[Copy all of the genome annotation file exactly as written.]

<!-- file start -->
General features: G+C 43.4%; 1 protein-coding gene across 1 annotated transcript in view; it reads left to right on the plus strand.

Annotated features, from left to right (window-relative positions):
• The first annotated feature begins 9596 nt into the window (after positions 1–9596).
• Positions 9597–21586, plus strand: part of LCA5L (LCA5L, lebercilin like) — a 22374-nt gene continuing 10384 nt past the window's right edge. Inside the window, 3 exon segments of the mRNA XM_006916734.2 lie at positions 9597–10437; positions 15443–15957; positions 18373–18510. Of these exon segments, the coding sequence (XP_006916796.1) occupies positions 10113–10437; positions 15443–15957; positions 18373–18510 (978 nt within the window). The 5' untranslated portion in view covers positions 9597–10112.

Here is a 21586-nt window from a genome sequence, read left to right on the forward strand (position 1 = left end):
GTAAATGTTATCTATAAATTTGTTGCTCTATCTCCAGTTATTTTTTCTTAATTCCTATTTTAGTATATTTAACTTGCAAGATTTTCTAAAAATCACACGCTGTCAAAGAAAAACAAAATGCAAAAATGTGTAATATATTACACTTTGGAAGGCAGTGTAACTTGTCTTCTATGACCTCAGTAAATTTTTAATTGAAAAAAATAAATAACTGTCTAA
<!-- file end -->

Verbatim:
General features: G+C 43.4%; 1 protein-coding gene across 1 annotated transcript in view; it reads left to right on the plus strand.

Annotated features, from left to right (window-relative positions):
• The first annotated feature begins 9596 nt into the window (after positions 1–9596).
• Positions 9597–21586, plus strand: part of LCA5L (LCA5L, lebercilin like) — a 22374-nt gene continuing 10384 nt past the window's right edge. Inside the window, 3 exon segments of the mRNA XM_006916734.2 lie at positions 9597–10437; positions 15443–15957; positions 18373–18510. Of these exon segments, the coding sequence (XP_006916796.1) occupies positions 10113–10437; positions 15443–15957; positions 18373–18510 (978 nt within the window). The 5' untranslated portion in view covers positions 9597–10112.

Here is a 21586-nt window from a genome sequence, read left to right on the forward strand (position 1 = left end):
GTAAATGTTATCTATAAATTTGTTGCTCTATCTCCAGTTATTTTTTCTTAATTCCTATTTTAGTATATTTAACTTGCAAGATTTTCTAAAAATCACACGCTGTCAAAGAAAAACAAAATGCAAAAATGTGTAATATATTACACTTTGGAAGGCAGTGTAACTTGTCTTCTATGACCTCAGTAAATTTTTAATTGAAAAAAATAAATAACTGTCTAA